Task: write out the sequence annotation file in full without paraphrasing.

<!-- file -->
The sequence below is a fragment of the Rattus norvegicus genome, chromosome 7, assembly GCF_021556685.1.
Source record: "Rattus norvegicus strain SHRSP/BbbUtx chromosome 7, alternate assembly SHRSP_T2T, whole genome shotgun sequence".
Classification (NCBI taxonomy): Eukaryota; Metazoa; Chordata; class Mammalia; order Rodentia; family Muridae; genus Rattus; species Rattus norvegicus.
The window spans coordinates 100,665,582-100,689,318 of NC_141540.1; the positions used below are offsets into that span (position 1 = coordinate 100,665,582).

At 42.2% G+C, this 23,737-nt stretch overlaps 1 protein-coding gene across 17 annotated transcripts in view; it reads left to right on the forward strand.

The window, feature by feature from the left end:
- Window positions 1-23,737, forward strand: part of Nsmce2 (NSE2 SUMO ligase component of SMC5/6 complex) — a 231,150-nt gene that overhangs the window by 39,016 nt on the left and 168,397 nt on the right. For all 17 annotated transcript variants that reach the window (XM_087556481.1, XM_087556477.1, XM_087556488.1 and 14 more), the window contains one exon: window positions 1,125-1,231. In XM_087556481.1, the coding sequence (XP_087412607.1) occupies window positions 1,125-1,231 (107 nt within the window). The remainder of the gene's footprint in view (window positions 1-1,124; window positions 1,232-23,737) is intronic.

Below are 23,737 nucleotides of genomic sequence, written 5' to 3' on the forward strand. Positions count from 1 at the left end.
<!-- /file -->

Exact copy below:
The sequence below is a fragment of the Rattus norvegicus genome, chromosome 7, assembly GCF_021556685.1.
Source record: "Rattus norvegicus strain SHRSP/BbbUtx chromosome 7, alternate assembly SHRSP_T2T, whole genome shotgun sequence".
Classification (NCBI taxonomy): Eukaryota; Metazoa; Chordata; class Mammalia; order Rodentia; family Muridae; genus Rattus; species Rattus norvegicus.
The window spans coordinates 100,665,582-100,689,318 of NC_141540.1; the positions used below are offsets into that span (position 1 = coordinate 100,665,582).

At 42.2% G+C, this 23,737-nt stretch overlaps 1 protein-coding gene across 17 annotated transcripts in view; it reads left to right on the forward strand.

The window, feature by feature from the left end:
- Window positions 1-23,737, forward strand: part of Nsmce2 (NSE2 SUMO ligase component of SMC5/6 complex) — a 231,150-nt gene that overhangs the window by 39,016 nt on the left and 168,397 nt on the right. For all 17 annotated transcript variants that reach the window (XM_087556481.1, XM_087556477.1, XM_087556488.1 and 14 more), the window contains one exon: window positions 1,125-1,231. In XM_087556481.1, the coding sequence (XP_087412607.1) occupies window positions 1,125-1,231 (107 nt within the window). The remainder of the gene's footprint in view (window positions 1-1,124; window positions 1,232-23,737) is intronic.

Below are 23,737 nucleotides of genomic sequence, written 5' to 3' on the forward strand. Positions count from 1 at the left end.